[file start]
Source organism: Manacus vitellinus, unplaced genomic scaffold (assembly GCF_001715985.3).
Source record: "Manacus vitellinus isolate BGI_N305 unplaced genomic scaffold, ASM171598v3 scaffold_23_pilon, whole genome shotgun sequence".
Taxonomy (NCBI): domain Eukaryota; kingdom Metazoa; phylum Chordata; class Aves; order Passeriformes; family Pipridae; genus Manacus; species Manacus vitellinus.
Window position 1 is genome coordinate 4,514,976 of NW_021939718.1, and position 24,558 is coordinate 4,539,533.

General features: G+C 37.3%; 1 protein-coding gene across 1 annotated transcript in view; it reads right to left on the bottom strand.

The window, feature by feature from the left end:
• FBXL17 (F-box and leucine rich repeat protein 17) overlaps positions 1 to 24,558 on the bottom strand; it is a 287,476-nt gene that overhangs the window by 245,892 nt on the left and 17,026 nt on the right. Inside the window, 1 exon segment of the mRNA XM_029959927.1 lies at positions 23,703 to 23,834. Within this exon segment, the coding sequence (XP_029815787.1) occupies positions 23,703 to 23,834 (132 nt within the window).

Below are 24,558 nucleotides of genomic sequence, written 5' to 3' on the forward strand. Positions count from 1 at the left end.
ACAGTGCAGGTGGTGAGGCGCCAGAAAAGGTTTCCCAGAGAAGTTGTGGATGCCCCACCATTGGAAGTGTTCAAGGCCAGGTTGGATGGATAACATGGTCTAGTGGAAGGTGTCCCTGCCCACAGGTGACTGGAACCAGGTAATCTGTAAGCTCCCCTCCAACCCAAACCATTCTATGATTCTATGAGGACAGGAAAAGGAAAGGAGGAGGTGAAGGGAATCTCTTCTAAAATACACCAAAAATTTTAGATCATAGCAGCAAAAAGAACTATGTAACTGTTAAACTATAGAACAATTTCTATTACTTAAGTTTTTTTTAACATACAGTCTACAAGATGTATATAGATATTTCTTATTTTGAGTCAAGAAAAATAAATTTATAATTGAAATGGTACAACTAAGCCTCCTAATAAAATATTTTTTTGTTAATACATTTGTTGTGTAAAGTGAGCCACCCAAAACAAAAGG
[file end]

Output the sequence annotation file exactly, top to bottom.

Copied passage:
Source organism: Manacus vitellinus, unplaced genomic scaffold (assembly GCF_001715985.3).
Source record: "Manacus vitellinus isolate BGI_N305 unplaced genomic scaffold, ASM171598v3 scaffold_23_pilon, whole genome shotgun sequence".
Taxonomy (NCBI): domain Eukaryota; kingdom Metazoa; phylum Chordata; class Aves; order Passeriformes; family Pipridae; genus Manacus; species Manacus vitellinus.
Window position 1 is genome coordinate 4,514,976 of NW_021939718.1, and position 24,558 is coordinate 4,539,533.

General features: G+C 37.3%; 1 protein-coding gene across 1 annotated transcript in view; it reads right to left on the bottom strand.

The window, feature by feature from the left end:
• FBXL17 (F-box and leucine rich repeat protein 17) overlaps positions 1 to 24,558 on the bottom strand; it is a 287,476-nt gene that overhangs the window by 245,892 nt on the left and 17,026 nt on the right. Inside the window, 1 exon segment of the mRNA XM_029959927.1 lies at positions 23,703 to 23,834. Within this exon segment, the coding sequence (XP_029815787.1) occupies positions 23,703 to 23,834 (132 nt within the window).

Below are 24,558 nucleotides of genomic sequence, written 5' to 3' on the forward strand. Positions count from 1 at the left end.
ACAGTGCAGGTGGTGAGGCGCCAGAAAAGGTTTCCCAGAGAAGTTGTGGATGCCCCACCATTGGAAGTGTTCAAGGCCAGGTTGGATGGATAACATGGTCTAGTGGAAGGTGTCCCTGCCCACAGGTGACTGGAACCAGGTAATCTGTAAGCTCCCCTCCAACCCAAACCATTCTATGATTCTATGAGGACAGGAAAAGGAAAGGAGGAGGTGAAGGGAATCTCTTCTAAAATACACCAAAAATTTTAGATCATAGCAGCAAAAAGAACTATGTAACTGTTAAACTATAGAACAATTTCTATTACTTAAGTTTTTTTTAACATACAGTCTACAAGATGTATATAGATATTTCTTATTTTGAGTCAAGAAAAATAAATTTATAATTGAAATGGTACAACTAAGCCTCCTAATAAAATATTTTTTTGTTAATACATTTGTTGTGTAAAGTGAGCCACCCAAAACAAAAGG